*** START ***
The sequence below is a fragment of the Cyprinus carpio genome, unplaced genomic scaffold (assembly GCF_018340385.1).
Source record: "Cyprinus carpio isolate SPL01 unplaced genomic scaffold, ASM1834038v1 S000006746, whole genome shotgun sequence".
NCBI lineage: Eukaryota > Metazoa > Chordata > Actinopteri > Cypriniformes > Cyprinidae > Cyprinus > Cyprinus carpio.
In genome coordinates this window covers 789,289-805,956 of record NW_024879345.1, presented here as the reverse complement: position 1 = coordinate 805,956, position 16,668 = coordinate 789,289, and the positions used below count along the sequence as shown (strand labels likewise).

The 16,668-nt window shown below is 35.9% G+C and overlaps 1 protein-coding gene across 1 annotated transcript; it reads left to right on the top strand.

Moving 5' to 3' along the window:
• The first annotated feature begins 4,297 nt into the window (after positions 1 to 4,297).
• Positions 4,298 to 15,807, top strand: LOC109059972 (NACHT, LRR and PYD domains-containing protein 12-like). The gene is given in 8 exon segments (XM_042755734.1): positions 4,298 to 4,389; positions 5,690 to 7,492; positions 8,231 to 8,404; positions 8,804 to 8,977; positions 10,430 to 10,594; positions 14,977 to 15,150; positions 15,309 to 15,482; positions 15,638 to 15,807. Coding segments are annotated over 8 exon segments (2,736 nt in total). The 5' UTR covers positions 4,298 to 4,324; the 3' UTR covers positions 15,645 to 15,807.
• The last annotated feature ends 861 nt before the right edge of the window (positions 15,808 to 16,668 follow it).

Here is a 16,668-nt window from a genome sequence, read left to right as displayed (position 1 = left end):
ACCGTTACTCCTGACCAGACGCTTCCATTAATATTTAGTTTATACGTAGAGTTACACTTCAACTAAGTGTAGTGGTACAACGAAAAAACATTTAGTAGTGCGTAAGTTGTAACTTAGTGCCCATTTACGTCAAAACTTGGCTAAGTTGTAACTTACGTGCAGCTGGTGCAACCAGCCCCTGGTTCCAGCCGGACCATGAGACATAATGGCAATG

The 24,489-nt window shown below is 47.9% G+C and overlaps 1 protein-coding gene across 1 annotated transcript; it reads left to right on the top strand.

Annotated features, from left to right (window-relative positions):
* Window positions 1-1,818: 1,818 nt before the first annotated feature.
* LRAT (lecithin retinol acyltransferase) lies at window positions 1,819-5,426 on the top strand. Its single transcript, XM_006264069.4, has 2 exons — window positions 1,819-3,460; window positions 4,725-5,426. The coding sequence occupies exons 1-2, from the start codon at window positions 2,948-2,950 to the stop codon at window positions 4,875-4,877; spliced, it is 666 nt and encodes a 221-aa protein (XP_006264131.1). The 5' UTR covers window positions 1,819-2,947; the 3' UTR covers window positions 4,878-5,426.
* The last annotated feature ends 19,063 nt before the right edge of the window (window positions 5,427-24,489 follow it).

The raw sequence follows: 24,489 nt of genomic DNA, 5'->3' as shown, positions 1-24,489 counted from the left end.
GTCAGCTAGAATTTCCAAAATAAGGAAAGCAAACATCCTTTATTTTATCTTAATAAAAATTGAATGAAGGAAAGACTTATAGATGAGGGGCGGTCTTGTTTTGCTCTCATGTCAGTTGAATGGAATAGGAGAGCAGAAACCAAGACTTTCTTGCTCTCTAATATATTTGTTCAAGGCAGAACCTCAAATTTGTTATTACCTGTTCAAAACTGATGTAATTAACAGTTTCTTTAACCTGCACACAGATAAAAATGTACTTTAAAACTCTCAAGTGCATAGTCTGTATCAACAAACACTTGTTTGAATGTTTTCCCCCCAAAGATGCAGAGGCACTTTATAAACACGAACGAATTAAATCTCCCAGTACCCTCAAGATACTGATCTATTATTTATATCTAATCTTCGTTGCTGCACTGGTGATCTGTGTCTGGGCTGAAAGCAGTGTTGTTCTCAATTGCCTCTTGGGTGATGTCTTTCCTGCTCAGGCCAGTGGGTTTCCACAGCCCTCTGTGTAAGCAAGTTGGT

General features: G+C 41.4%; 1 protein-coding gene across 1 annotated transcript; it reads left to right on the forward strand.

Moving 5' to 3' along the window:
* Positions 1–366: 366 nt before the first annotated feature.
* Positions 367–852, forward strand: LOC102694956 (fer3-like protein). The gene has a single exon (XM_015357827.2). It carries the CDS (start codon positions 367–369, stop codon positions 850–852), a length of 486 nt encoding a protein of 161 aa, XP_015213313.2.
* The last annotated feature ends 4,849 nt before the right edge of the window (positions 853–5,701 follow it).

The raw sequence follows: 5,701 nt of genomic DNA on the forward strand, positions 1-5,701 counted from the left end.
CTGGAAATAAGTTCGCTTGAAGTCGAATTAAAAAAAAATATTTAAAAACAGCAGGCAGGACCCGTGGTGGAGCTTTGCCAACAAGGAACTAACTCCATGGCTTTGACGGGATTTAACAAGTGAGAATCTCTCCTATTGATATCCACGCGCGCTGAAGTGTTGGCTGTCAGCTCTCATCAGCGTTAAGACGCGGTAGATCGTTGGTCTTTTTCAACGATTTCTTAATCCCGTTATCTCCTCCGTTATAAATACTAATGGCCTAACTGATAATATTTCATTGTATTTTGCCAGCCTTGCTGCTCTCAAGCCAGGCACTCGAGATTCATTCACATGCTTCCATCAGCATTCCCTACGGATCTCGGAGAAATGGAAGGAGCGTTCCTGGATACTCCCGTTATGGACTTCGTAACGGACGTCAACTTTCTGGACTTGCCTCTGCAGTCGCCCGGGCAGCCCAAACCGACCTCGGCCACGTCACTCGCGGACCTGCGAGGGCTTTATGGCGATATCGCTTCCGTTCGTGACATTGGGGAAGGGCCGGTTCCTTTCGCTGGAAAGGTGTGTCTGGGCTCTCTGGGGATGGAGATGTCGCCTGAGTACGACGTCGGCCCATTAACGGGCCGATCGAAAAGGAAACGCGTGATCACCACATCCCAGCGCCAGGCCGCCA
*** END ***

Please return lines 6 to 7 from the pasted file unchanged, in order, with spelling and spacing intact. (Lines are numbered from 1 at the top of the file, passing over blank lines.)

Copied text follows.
Moving 5' to 3' along the window:
• The first annotated feature begins 4,297 nt into the window (after positions 1 to 4,297).